Coriander, or cilantro, is widely consumed in India and is probably a part of most meals of the day. Coriander leaves are commonly sprinkled over the cooked food as a garnish adding aroma and a tinge of flavour.
But the herb has more than high aesthetic value. It has more nutrition than you may imagine. Rich in protein, vitamin C and Vitamin K, the herb is also a good source of dietary fibres, potassium, manganese, calcium among other minerals.
Finding the herb in the market is easy, and it is commonly believed that growing it at home is a long and tiring process. It usually takes three weeks for the seeds to germinate and you start seeing tiny leaves sprouting from the soil.
But what if you could grow coriander without seeds and probably harvest it within a week? All you need is to find a fresh bunch of coriander from the market.
Mona Chopra from Ludhiana says it is not rocket science to achieve the feat and grow a much quicker source of fresh coriander leaves.
“The first and most important element to ensure success is the coriander bought from the market is fresh. Make sure the roots are tender and fresh,” says Mona.
The expert says that the roots can be touched or slightly bent to check for tenderness or dryness. “Often the roots have soil in them, and that could also indicate if the harvest is fresh,” Mona said.
The second step is to cut the coriander stem halfway. “The plant should get cut at least two to three inches above the roots or at the lower part of the shoots,” Mona said.
Once the roots are separated, they can directly get put in water or in the soil where one wishes to grow them.
“The coriander does not require a big pot or a thick layer of soil for its roots. A small 5-6 inches pot or a flatbed is an ideal place to grow the herbs,” Mona said.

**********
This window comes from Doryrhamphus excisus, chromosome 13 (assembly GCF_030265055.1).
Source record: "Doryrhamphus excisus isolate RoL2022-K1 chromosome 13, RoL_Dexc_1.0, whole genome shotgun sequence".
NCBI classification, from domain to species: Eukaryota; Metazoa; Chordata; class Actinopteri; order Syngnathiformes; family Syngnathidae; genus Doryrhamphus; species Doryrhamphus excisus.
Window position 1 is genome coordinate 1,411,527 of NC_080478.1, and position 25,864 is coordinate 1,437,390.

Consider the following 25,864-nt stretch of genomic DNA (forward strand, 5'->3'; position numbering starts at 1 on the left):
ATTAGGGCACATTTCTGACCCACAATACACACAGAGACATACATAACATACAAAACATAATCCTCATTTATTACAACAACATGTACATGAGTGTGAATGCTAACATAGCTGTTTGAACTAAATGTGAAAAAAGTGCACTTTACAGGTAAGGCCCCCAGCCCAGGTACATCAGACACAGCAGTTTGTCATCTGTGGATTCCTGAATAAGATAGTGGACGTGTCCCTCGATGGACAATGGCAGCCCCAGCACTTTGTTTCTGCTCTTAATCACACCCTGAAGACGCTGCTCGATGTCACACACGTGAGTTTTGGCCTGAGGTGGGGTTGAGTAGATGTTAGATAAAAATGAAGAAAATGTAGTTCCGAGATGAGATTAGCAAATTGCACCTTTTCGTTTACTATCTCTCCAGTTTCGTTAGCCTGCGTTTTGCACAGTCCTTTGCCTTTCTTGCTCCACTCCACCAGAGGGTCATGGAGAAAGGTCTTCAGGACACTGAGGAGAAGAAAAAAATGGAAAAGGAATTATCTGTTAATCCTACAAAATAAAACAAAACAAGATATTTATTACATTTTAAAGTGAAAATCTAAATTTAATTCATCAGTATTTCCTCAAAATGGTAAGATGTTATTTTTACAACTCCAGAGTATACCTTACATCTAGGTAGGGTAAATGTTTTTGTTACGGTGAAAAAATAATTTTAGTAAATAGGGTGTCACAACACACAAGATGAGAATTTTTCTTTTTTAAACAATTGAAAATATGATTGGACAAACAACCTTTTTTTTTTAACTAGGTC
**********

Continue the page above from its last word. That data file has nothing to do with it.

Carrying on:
However, the flatbed prepared for the plant should have loose soil with organic manure or vermicompost. “Kitchen wet waste is the best to enrich the nutrition value of the soil. That’s what I do,” Mona says.
The flatbed or pot should get exposed to direct or good amount of sunlight.
The home gardener from Ludhiana says once placed, the fresh shoots or leaves start growing in four to five days.
“The reason for leaves to grow faster is that rooting the plant directly in soil cuts down the germination and growing period of the plant from scratch. The process is replanting the fully grown plant,” Mona said.
Mona says that many people on her Facebook page express doubts about the life of the plant or how many harvests could get achieved from a single plant.
“I have a mint plant grown similarly. I planted it last summer, and I am still sourcing fresh leaves for over a year now. If proper care gets taken, the plant continues to grow becoming an ever-ending source of coriander,” Mona said.
The expert said that along with coriander, a similar treatment could get applied to a range of leafy vegetables like spinach, fenugreek, mint and mustard.
Mona is ready to help with gardening queries and can get contacted on +91 9814706390.
(Edited by Vinayak Hegde)